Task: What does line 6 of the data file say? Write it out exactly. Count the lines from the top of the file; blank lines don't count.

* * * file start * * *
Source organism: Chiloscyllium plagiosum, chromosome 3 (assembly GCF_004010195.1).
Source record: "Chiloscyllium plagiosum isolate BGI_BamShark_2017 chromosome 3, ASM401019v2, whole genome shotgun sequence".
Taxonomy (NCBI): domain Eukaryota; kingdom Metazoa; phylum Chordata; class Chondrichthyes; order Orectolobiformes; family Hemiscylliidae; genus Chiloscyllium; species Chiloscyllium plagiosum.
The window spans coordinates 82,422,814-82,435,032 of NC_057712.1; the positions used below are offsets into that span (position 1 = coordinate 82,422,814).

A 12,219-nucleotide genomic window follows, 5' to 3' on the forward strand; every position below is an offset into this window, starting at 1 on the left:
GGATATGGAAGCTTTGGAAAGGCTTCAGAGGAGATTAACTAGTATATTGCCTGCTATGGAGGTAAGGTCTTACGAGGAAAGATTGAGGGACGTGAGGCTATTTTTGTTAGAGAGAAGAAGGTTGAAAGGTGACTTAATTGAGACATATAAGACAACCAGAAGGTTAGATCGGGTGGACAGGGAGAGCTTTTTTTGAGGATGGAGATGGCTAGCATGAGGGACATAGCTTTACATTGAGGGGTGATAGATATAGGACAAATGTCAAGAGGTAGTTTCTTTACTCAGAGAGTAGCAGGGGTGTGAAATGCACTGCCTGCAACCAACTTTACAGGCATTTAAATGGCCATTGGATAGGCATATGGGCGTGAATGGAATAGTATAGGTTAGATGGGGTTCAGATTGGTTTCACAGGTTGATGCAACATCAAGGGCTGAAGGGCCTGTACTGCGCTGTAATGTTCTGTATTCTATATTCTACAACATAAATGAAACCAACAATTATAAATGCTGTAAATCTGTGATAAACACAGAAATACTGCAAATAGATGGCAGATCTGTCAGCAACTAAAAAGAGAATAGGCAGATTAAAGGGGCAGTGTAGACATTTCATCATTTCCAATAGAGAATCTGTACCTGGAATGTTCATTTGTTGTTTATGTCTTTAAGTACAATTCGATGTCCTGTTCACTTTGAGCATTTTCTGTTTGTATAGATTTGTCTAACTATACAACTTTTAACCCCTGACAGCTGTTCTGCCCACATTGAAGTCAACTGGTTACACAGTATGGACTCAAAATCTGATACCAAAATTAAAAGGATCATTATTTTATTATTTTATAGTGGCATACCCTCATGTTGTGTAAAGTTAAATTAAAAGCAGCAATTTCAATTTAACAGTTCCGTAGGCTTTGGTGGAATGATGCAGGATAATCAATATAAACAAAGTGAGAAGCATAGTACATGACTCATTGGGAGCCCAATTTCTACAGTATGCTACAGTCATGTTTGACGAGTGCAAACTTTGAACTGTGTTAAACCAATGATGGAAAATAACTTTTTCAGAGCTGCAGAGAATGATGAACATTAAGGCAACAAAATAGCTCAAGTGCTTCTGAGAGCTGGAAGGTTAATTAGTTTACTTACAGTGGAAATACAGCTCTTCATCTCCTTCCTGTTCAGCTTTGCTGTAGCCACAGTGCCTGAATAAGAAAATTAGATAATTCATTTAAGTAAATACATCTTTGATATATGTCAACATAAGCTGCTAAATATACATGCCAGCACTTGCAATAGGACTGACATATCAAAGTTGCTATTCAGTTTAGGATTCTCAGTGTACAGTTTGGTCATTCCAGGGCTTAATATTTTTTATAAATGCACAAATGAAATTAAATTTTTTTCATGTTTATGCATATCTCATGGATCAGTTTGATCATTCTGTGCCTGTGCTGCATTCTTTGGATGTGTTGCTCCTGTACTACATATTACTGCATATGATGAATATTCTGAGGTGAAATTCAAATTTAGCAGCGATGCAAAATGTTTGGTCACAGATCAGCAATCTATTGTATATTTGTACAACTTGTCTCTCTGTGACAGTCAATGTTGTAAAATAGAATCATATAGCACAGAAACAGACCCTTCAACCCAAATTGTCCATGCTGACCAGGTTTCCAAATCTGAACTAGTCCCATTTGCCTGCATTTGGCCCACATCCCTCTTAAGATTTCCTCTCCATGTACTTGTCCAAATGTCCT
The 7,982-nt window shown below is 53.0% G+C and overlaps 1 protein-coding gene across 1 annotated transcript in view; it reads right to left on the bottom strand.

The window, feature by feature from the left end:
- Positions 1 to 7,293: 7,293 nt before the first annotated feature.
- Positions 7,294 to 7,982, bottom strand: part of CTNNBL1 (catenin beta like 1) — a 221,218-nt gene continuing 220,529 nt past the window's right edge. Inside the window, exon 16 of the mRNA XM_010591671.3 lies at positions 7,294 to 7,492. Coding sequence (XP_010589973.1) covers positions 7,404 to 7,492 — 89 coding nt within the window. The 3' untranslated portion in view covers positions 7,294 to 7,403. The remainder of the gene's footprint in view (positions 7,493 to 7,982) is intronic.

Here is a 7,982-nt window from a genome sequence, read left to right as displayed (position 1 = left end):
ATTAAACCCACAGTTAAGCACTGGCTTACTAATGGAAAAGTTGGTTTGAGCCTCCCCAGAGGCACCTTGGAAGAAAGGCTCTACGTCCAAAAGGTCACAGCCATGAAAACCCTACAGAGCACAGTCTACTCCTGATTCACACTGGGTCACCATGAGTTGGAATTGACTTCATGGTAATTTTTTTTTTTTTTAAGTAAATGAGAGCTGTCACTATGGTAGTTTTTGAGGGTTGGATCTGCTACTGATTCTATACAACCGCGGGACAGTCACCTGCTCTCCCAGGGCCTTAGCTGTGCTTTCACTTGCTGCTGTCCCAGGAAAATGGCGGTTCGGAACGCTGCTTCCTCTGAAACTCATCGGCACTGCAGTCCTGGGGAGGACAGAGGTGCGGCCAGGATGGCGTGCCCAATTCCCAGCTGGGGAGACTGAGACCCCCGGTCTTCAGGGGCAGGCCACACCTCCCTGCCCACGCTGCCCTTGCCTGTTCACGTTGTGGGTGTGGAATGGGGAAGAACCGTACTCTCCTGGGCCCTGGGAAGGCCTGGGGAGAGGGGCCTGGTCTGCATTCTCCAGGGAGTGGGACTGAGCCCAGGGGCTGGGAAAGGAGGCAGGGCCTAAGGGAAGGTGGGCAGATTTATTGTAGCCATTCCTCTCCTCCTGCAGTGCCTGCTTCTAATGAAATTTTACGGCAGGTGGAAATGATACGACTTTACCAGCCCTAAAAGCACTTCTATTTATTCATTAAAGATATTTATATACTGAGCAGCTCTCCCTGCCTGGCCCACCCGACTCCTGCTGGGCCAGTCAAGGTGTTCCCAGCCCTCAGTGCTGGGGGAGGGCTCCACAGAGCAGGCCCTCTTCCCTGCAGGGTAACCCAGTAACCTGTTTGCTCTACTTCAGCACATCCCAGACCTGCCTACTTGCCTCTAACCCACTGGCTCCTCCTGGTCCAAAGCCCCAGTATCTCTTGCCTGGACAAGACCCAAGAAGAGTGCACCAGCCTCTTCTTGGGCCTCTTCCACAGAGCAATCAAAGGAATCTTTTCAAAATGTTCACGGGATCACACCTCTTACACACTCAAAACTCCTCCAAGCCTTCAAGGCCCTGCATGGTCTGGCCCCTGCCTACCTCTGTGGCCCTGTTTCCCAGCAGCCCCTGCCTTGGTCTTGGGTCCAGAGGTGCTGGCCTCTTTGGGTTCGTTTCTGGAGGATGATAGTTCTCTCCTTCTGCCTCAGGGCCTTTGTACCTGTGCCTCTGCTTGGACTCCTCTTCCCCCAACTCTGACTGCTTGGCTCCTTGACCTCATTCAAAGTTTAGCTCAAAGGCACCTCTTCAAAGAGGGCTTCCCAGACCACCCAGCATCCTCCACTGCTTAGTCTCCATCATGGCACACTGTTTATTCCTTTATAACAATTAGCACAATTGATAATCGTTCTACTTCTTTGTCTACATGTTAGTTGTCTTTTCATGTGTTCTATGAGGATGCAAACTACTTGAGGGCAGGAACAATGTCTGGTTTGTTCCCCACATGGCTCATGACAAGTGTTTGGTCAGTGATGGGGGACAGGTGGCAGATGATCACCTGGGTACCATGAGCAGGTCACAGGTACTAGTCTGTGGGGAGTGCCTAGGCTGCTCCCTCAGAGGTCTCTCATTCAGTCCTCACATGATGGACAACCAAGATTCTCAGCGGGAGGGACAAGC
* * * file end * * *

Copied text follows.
GGATATGGAAGCTTTGGAAAGGCTTCAGAGGAGATTAACTAGTATATTGCCTGCTATGGAGGTAAGGTCTTACGAGGAAAGATTGAGGGACGTGAGGCTATTTTTGTTAGAGAGAAGAAGGTTGAAAGGTGACTTAATTGAGACATATAAGACAACCAGAAGGTTAGATCGGGTGGACAGGGAGAGCTTTTTTTGAGGATGGAGATGGCTAGCATGAGGGACATAGCTTTACATTGAGGGGTGATAGATATAGGACAAATGTCAAGAGGTAGTTTCTTTACTCAGAGAGTAGCAGGGGTGTGAAATGCACTGCCTGCAACCAACTTTACAGGCATTTAAATGGCCATTGGATAGGCATATGGGCGTGAATGGAATAGTATAGGTTAGATGGGGTTCAGATTGGTTTCACAGGTTGATGCAACATCAAGGGCTGAAGGGCCTGTACTGCGCTGTAATGTTCTGTATTCTATATTCTACAACATAAATGAAACCAACAATTATAAATGCTGTAAATCTGTGATAAACACAGAAATACTGCAAATAGATGGCAGATCTGTCAGCAACTAAAAAGAGAATAGGCAGATTAAAGGGGCAGTGTAGACATTTCATCATTTCCAATAGAGAATCTGTACCTGGAATGTTCATTTGTTGTTTATGTCTTTAAGTACAATTCGATGTCCTGTTCACTTTGAGCATTTTCTGTTTGTATAGATTTGTCTAACTATACAACTTTTAACCCCTGACAGCTGTTCTGCCCACATTGAAGTCAACTGGTTACACAGTATGGACTCAAAATCTGATACCAAAATTAAAAGGATCATTATTTTATTATTTTATAGTGGCATACCCTCATGTTGTGTAAAGTTAAATTAAAAGCAGCAATTTCAATTTAACAGTTCCGTAGGCTTTGGTGGAATGATGCAGGATAATCAATATAAACAAAGTGAGAAGCATAGTACATGACTCATTGGGAGCCCAATTTCTACAGTATGCTACAGTCATGTTTGACGAGTGCAAACTTTGAACTGTGTTAAACCAATGATGGAAAATAACTTTTTCAGAGCTGCAGAGAATGATGAACATTAAGGCAACAAAATAGCTCAAGTGCTTCTGAGAGCTGGAAGGTTAATTAGTTTACTTACAGTGGAAATACAGCTCTTCATCTCCTTCCTGTTCAGCTTTGCTGTAGCCACAGTGCCTGAATAAGAAAATTAGATAATTCATTTAAGTAAATACATCTTTGATATATGTCAACATAAGCTGCTAAATATACATGCCAGCACTTGCAATAGGACTGACATATCAAAGTTGCTATTCAGTTTAGGATTCTCAGTGTACAGTTTGGTCATTCCAGGGCTTAATATTTTTTATAAATGCACAAATGAAATTAAATTTTTTTCATGTTTATGCATATCTCATGGATCAGTTTGATCATTCTGTGCCTGTGCTGCATTCTTTGGATGTGTTGCTCCTGTACTACATATTACTGCATATGATGAATATTCTGAGGTGAAATTCAAATTTAGCAGCGATGCAAAATGTTTGGTCACAGATCAGCAATCTATTGTATATTTGTACAACTTGTCTCTCTGTGACAGTCAATGTTGTAAAATAGAATCATATAGCACAGAAACAGACCCTTCAACCCAAATTGTCCATGCTGACCAGGTTTCCAAATCTGAACTAGTCCCATTTGCCTGCATTTGGCCCACATCCCTCTTAAGATTTCCTCTCCATGTACTTGTCCAAATGTCCT